Rio's 40% partner in Canada's Diavik mine, Dominion Diamond Corp (TSX: DDC), sold Diavik diamonds for $105 per carat in Q3, which compares to $110 in Q2 (-4.5%) and $111 (-5.4%) at the start of the year. Initial full-year 2015 production guidance for the mine was 6.7Mcts, but as of October 15th, guidance was slightly raised to 6.8Mcts.

Rio has one more “Select Diamantaire core sale” scheduled in 2015, for December 14-18th in Antwerp.

The world's 5th largest commercial producer, Petra Diamonds (LSE: PDL), saw prices down ~9% at an October tender, on a like-for-like basis relative to May and June sales. Approximately 10% of the diamonds offered did not meet the minimum accepted price and went unsold.

The average price-per-carat achieved at the company’s Kimberly underground and Finsch mines were particularly weak, down 29% and 22%, respectively, as recently recovered product mixes were skewed lower by a higher concentration of “finer” stones.

Petra has been incrementally increasing annual production volume from just over 2Mcts in 2012, to a guided 3Mcts this year, to a forecasted 5Mcts by 2019.

Petra will host one more tender before year-end, scheduled to close in early December in Antwerp.

8.03 carat pink diamond recovered from Karowe up for sale November 12, 2015. Source Lucara Diamond Corp

Due to the high relative variance of quality produced by Lucara Diamond Corp's (TSX: LUC) Karowe mine in Botswana, and consequently, the ability of high-quality stones to significantly impact average price per carat figures, like-for-like pricing figures for Lucara are difficult to come by. However, as of August 11th, the company's average price-per-carat figures were up 2.8% YTD at $662, up from $644 at the start of the year. Higher-end rough has outperformed low-to-mid-quality product so far this year.

Lucara is hosting an “exceptional” diamond tender in Gaborone on November 12th. 13 diamonds will be offered for sale including an 8-carat pink stone (shown above). The company will also be hosting one more regular tender before year-end, scheduled to conclude on December 10th in Gaborone.

Diamond Mining Stocks

With rough diamond prices down over 12% YTD, according to the Zimnisky Global Rough Diamond Price Index, share prices of diamond miners have been punished by investors. Year to date, ALROSA is down 18%, Dominion is down 34%, Petra is down 58%, Lucara is down 24%, and Gem Diamonds (LSE: GEMD) is down 44%.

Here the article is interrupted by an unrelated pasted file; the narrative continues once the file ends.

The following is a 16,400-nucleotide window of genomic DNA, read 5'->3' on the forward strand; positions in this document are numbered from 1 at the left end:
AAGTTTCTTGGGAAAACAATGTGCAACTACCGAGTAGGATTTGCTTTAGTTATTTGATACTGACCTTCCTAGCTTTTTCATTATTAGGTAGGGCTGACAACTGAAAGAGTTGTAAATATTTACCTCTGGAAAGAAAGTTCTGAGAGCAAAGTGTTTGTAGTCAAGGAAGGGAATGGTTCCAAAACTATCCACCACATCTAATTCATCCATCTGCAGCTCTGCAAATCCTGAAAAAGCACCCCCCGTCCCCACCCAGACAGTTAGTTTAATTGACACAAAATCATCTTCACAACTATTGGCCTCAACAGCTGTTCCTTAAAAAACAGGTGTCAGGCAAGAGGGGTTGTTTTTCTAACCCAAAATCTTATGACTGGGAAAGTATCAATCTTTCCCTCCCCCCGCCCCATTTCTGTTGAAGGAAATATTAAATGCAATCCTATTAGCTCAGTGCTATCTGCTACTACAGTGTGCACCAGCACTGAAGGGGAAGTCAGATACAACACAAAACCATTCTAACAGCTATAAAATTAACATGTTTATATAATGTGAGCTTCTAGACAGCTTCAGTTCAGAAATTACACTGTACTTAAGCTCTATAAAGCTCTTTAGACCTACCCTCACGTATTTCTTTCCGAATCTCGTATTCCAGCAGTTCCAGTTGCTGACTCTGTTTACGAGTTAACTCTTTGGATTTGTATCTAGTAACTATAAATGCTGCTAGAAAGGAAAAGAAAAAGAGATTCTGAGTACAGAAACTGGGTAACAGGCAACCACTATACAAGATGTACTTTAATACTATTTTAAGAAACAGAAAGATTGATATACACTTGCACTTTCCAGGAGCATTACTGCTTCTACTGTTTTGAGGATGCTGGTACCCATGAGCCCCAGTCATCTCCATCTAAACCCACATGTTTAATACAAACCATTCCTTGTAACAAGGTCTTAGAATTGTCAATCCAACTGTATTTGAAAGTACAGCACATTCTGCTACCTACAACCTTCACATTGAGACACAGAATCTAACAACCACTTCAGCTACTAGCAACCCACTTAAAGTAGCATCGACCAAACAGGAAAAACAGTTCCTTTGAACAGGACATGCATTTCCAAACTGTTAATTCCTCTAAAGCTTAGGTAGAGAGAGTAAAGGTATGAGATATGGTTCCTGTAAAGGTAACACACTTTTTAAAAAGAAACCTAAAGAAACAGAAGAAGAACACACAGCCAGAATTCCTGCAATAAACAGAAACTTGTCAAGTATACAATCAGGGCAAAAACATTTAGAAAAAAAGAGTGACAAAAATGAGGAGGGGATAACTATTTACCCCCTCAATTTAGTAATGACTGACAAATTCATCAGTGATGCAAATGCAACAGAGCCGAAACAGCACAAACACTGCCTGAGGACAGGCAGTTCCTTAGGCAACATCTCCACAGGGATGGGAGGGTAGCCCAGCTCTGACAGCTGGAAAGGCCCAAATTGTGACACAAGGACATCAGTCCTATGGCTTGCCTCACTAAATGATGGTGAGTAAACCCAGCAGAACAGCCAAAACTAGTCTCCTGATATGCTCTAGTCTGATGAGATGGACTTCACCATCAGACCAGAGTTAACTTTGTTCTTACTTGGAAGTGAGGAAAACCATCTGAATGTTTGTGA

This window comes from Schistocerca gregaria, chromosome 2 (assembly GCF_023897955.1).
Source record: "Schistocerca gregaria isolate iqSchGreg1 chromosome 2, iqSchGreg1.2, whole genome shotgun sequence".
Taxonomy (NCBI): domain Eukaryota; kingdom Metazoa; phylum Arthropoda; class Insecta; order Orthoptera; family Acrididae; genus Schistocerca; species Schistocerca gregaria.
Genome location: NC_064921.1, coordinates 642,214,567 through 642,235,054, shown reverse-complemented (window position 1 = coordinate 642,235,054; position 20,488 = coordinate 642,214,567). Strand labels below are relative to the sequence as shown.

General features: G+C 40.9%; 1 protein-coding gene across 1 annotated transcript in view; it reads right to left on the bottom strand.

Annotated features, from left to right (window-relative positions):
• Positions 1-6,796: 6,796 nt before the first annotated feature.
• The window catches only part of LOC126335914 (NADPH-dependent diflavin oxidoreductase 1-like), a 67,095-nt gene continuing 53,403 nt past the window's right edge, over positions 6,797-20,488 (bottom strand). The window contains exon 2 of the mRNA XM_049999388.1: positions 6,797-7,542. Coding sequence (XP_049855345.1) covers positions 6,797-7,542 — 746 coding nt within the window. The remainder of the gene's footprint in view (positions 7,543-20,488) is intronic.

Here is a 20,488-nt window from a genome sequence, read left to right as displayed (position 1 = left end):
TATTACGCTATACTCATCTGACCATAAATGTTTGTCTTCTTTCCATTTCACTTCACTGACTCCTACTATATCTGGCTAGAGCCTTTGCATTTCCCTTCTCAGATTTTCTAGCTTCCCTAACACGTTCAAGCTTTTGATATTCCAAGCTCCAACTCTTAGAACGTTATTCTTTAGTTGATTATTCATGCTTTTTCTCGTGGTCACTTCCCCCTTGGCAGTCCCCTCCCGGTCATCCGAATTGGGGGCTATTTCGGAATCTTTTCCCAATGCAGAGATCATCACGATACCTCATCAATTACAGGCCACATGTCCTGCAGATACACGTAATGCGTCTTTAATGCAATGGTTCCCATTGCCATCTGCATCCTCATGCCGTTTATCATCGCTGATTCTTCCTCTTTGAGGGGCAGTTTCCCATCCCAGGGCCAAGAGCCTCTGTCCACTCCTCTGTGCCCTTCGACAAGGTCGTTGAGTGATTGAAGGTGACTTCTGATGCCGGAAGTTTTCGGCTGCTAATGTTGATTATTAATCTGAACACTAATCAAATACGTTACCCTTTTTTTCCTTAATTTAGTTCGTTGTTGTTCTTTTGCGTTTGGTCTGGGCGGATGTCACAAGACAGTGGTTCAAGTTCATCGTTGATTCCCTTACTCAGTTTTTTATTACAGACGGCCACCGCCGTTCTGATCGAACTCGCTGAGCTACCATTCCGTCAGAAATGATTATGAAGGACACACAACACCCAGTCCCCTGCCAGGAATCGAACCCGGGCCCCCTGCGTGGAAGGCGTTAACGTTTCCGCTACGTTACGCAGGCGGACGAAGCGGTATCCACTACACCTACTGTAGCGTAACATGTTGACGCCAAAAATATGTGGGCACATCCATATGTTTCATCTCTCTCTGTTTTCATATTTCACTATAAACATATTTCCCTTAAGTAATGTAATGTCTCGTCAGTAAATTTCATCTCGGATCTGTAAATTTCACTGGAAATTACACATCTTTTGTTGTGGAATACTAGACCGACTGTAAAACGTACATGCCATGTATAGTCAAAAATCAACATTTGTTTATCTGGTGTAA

Emerging producer Mountain Province Diamonds (TSX: MPV) is down 23% YTD, and is currently trading at a 3-year low, even though the company has since fully financed it's portion (partnered with De Beers) of the Gahcho Kué diamond project in the Northwest Territories Canada. The project’s construction is over 75% complete (shown below), with initial production estimated to commence around this time next year. Gahcho Kué is the largest new diamond project in the global pipeline and will rank a top-10 project by volume and value once fully ramped up.

Also worthy of note, Mountain Province’s exploration spinoff, Kennady Diamonds (TSX-V: KDI), successfully closed a C$48M financing in October, which will cover the company's activities through 2017. The raise, impressive on a relative basis, was equivalent to 35% of the company's C$140M market cap. The stock is down 35% YTD.

Stornoway Diamonds (TSX: SWY), which is building Quebec’s first diamond mine, is the standout in the diamond mining space so far this year with the stock up 26% YTD (although the stock did close at multiyear lows at the end of last year). The company is fully financed through construction of its Renard mine, which is scheduled to begin commercial production in the first half of 2017.

Gahcho Kué construction progress, NWT Canada, September 2015. Source: Mountain Province Diamonds

For the remainder of 2015 and into early 2016, diamond prices will be sensitive to the actual resulting demand of the global holiday season, beginning with Diwali in November, Christmas in December, and concluding with the Chinese New Year in February.

Given the current precarious state of the industry, diamond manufacturers and retailers have been preparing for this years holiday season more conservatively than in years past by keeping inventory stocks lean. A stronger than expected holiday season could clear out lighter than usual inventories, making for more aggressive buying in spring/summer of 2016, which, coinciding with less rough coming to market via De Beers, ALROSA, and Rio, could mark a trajectory shift in prices.


This was published in the London Mining Journal and on

At the time of writing the author held a long position in Lucara Diamond Corp and Mountain Province Diamonds.